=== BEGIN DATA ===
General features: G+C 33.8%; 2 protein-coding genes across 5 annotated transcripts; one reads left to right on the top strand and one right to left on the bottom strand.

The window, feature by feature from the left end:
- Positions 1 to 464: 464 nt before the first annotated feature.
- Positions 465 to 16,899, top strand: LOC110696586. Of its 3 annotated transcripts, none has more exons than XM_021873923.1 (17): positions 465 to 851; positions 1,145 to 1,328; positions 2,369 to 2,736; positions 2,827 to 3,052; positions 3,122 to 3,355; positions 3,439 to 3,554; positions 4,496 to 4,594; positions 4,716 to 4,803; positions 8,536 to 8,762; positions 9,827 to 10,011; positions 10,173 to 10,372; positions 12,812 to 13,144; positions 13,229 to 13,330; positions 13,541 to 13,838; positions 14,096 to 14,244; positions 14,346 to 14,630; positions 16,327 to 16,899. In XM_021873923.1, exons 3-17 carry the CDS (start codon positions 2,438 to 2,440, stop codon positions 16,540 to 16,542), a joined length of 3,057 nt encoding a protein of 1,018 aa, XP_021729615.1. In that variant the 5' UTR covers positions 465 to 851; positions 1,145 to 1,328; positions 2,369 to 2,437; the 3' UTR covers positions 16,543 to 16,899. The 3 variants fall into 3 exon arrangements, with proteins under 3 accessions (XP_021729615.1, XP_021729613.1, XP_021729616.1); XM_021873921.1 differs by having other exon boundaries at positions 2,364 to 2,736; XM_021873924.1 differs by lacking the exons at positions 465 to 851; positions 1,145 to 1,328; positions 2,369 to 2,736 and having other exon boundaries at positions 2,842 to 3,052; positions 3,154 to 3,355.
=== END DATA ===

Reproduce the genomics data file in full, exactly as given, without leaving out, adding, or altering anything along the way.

General features: G+C 33.8%; 2 protein-coding genes across 5 annotated transcripts; one reads left to right on the top strand and one right to left on the bottom strand.

The window, feature by feature from the left end:
- Positions 1 to 464: 464 nt before the first annotated feature.
- Positions 465 to 16,899, top strand: LOC110696586. Of its 3 annotated transcripts, none has more exons than XM_021873923.1 (17): positions 465 to 851; positions 1,145 to 1,328; positions 2,369 to 2,736; positions 2,827 to 3,052; positions 3,122 to 3,355; positions 3,439 to 3,554; positions 4,496 to 4,594; positions 4,716 to 4,803; positions 8,536 to 8,762; positions 9,827 to 10,011; positions 10,173 to 10,372; positions 12,812 to 13,144; positions 13,229 to 13,330; positions 13,541 to 13,838; positions 14,096 to 14,244; positions 14,346 to 14,630; positions 16,327 to 16,899. In XM_021873923.1, exons 3-17 carry the CDS (start codon positions 2,438 to 2,440, stop codon positions 16,540 to 16,542), a joined length of 3,057 nt encoding a protein of 1,018 aa, XP_021729615.1. In that variant the 5' UTR covers positions 465 to 851; positions 1,145 to 1,328; positions 2,369 to 2,437; the 3' UTR covers positions 16,543 to 16,899. The 3 variants fall into 3 exon arrangements, with proteins under 3 accessions (XP_021729615.1, XP_021729613.1, XP_021729616.1); XM_021873921.1 differs by having other exon boundaries at positions 2,364 to 2,736; XM_021873924.1 differs by lacking the exons at positions 465 to 851; positions 1,145 to 1,328; positions 2,369 to 2,736 and having other exon boundaries at positions 2,842 to 3,052; positions 3,154 to 3,355.